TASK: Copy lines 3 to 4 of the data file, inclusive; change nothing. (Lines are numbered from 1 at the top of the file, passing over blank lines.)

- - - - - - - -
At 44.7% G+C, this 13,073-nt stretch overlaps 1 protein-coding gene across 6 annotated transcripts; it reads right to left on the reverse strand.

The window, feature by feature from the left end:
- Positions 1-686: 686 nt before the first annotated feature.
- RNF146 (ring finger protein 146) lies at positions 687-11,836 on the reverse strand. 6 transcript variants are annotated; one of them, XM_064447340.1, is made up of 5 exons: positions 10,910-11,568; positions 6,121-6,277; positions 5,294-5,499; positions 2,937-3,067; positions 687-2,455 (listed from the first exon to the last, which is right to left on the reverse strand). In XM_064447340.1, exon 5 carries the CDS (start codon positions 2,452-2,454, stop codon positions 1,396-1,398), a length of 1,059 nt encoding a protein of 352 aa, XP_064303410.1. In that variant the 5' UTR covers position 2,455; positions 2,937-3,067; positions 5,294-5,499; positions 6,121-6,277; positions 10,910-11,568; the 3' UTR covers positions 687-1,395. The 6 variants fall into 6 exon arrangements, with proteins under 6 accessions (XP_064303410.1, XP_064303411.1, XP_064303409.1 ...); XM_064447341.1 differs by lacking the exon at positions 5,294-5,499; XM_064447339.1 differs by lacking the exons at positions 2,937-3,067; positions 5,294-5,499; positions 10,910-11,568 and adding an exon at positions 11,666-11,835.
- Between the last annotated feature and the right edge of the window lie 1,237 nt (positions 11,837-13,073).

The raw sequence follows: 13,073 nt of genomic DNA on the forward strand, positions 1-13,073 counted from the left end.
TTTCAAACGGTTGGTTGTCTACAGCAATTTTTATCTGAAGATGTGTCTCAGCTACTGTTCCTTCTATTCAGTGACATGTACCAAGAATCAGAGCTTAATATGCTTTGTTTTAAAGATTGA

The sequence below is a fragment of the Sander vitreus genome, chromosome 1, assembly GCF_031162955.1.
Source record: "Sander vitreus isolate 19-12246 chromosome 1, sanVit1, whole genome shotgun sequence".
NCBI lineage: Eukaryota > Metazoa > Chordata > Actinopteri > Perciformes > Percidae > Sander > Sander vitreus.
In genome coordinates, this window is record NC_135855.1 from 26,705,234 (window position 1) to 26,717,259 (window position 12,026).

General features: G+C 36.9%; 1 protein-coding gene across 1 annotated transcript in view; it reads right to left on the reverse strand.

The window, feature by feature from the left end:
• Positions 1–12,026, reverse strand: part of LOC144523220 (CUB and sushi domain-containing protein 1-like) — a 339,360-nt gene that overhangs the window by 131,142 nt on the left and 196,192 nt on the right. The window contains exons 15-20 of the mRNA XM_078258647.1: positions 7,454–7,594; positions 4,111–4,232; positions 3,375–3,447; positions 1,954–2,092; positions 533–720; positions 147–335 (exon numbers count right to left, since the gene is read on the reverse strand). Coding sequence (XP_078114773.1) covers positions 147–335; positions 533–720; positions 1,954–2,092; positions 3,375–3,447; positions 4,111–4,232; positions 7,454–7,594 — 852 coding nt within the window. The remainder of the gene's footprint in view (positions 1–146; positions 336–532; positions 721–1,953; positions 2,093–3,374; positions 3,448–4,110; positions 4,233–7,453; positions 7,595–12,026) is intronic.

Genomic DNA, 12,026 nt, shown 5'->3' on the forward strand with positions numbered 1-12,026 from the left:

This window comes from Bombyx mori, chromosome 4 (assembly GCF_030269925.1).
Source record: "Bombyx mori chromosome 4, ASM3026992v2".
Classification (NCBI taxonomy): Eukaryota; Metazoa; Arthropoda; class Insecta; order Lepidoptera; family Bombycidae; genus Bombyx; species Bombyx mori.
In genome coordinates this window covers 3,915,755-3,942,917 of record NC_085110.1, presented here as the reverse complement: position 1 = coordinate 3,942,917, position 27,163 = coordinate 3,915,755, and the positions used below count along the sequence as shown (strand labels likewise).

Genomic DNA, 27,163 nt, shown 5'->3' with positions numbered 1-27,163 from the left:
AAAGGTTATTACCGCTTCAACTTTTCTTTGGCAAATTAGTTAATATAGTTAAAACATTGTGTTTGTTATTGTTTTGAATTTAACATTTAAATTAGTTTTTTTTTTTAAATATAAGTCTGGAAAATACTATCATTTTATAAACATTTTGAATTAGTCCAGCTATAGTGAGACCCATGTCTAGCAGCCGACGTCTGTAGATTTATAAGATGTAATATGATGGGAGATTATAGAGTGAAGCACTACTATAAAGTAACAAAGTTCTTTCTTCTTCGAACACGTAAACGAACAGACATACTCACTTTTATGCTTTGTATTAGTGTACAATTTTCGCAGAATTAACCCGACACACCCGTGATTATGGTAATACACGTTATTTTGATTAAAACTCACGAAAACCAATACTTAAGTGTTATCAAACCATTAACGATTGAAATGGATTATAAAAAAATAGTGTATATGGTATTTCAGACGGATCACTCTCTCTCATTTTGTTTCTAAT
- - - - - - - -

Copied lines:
- Positions 1-686: 686 nt before the first annotated feature.
- RNF146 (ring finger protein 146) lies at positions 687-11,836 on the reverse strand. 6 transcript variants are annotated; one of them, XM_064447340.1, is made up of 5 exons: positions 10,910-11,568; positions 6,121-6,277; positions 5,294-5,499; positions 2,937-3,067; positions 687-2,455 (listed from the first exon to the last, which is right to left on the reverse strand). In XM_064447340.1, exon 5 carries the CDS (start codon positions 2,452-2,454, stop codon positions 1,396-1,398), a length of 1,059 nt encoding a protein of 352 aa, XP_064303410.1. In that variant the 5' UTR covers position 2,455; positions 2,937-3,067; positions 5,294-5,499; positions 6,121-6,277; positions 10,910-11,568; the 3' UTR covers positions 687-1,395. The 6 variants fall into 6 exon arrangements, with proteins under 6 accessions (XP_064303410.1, XP_064303411.1, XP_064303409.1 ...); XM_064447341.1 differs by lacking the exon at positions 5,294-5,499; XM_064447339.1 differs by lacking the exons at positions 2,937-3,067; positions 5,294-5,499; positions 10,910-11,568 and adding an exon at positions 11,666-11,835.